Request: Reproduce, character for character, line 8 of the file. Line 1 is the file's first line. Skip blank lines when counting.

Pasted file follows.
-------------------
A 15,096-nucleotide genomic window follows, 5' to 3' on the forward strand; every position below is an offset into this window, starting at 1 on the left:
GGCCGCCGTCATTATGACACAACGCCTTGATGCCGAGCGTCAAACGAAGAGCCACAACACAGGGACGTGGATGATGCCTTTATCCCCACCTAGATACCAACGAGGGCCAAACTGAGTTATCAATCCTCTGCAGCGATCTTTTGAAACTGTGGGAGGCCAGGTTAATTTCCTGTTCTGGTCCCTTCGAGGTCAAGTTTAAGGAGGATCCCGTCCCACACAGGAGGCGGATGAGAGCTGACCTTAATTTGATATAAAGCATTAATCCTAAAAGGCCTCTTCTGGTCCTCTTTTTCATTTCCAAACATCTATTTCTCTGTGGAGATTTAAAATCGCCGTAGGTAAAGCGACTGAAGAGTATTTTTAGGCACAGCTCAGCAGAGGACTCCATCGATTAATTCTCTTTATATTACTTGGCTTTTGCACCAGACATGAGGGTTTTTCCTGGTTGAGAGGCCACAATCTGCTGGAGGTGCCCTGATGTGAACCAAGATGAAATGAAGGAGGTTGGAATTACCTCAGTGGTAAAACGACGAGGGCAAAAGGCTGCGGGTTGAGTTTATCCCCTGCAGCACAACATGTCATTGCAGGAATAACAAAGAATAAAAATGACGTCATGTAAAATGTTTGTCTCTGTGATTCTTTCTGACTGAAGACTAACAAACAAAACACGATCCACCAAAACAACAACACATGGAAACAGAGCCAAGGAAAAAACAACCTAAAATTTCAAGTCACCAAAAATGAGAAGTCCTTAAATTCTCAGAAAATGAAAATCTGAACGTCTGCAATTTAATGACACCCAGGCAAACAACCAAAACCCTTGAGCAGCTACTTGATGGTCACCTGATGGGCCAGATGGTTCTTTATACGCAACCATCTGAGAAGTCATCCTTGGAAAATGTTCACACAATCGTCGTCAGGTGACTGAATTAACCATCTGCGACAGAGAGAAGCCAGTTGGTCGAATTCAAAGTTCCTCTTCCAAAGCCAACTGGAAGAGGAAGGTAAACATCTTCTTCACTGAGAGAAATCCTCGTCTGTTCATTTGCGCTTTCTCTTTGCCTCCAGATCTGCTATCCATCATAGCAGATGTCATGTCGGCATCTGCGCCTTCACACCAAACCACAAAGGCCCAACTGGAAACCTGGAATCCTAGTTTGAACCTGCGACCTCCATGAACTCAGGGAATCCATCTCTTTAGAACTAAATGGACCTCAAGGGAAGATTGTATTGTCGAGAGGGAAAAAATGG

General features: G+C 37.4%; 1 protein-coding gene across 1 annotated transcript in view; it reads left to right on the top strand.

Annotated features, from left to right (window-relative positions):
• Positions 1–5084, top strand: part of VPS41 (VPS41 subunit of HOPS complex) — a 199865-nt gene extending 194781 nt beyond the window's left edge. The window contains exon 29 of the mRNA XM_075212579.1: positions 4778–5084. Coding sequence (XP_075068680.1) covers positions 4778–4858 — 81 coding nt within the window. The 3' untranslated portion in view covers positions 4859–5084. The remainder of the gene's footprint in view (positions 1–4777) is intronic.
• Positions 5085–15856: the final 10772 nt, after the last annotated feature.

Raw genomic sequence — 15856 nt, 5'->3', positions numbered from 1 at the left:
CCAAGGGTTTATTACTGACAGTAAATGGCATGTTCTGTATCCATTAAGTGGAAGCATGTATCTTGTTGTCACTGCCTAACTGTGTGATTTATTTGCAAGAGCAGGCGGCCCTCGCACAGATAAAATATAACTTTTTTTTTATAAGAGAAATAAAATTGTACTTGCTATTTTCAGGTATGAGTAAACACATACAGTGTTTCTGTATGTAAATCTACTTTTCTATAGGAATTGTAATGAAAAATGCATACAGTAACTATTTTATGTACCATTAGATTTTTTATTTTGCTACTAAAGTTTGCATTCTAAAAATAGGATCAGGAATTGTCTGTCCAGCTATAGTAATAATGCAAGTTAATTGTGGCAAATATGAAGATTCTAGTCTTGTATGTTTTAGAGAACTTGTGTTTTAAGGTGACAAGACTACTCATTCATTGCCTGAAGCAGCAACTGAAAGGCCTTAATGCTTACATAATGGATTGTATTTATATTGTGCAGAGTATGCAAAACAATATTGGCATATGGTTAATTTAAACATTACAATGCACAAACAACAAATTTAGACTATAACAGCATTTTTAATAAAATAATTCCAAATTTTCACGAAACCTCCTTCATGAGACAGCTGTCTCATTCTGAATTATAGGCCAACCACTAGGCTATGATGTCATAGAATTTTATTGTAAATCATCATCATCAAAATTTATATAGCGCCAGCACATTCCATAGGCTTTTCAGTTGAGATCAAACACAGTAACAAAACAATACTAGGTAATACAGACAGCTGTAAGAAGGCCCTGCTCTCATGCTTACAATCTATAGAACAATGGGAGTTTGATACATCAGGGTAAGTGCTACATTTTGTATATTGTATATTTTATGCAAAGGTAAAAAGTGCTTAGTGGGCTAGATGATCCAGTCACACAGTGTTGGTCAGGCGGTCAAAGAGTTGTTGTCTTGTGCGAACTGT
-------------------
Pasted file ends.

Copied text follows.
CCAAGGGTTTATTACTGACAGTAAATGGCATGTTCTGTATCCATTAAGTGGAAGCATGTATCTTGTTGTCACTGCCTAACTGTGTGATTTATTTGCAAGAGCAGGCGGCCCTCGCACAGATAAAATATAACTTTTTTTTTATAAGAGAAATAAAATTGTACTTGCTATTTTCAGGTATGAGTAAACACATACAGTGTTTCTGTATGTAAATCTACTTTTCTATAGGAATTGTAATGAAAAATGCATACAGTAACTATTTTATGTACCATTAGATTTTTTATTTTGCTACTAAAGTTTGCATTCTAAAAATAGGATCAGGAATTGTCTGTCCAGCTATAGTAATAATGCAAGTTAATTGTGGCAAATATGAAGATTCTAGTCTTGTATGTTTTAGAGAACTTGTGTTTTAAGGTGACAAGACTACTCATTCATTGCCTGAAGCAGCAACTGAAAGGCCTTAATGCTTACATAATGGATTGTATTTATATTGTGCAGAGTATGCAAAACAATATTGGCATATGGTTAATTTAAACATTACAATGCACAAACAACAAATTTAGACTATAACAGCATTTTTAATAAAATAATTCCAAATTTTCACGAAACCTCCTTCATGAGACAGCTGTCTCATTCTGAATTATAGGCCAACCACTAGGCTATGATGTCATAGAATTTTATTGTAAATCATCATCATCAAAATTTATATAGCGCCAGCACATTCCATAGGCTTTTCAGTTGAGATCAAACACAGTAACAAAACAATACTAGGTAATACAGACAGCTGTAAGAAGGCCCTGCTCTCATGCTTACAATCTATAGAACAATGGGAGTTTGATACATCAGGGTAAGTGCTACATTTTGTATATTGTATATTTTATGCAAAGGTAAAAAGTGCTTAGTGGGCTAGATGATCCAGTCACACAGTGTTGGTCAGGCGGTCAAAGAGTTGTTGTCTTGTGCGAACTGT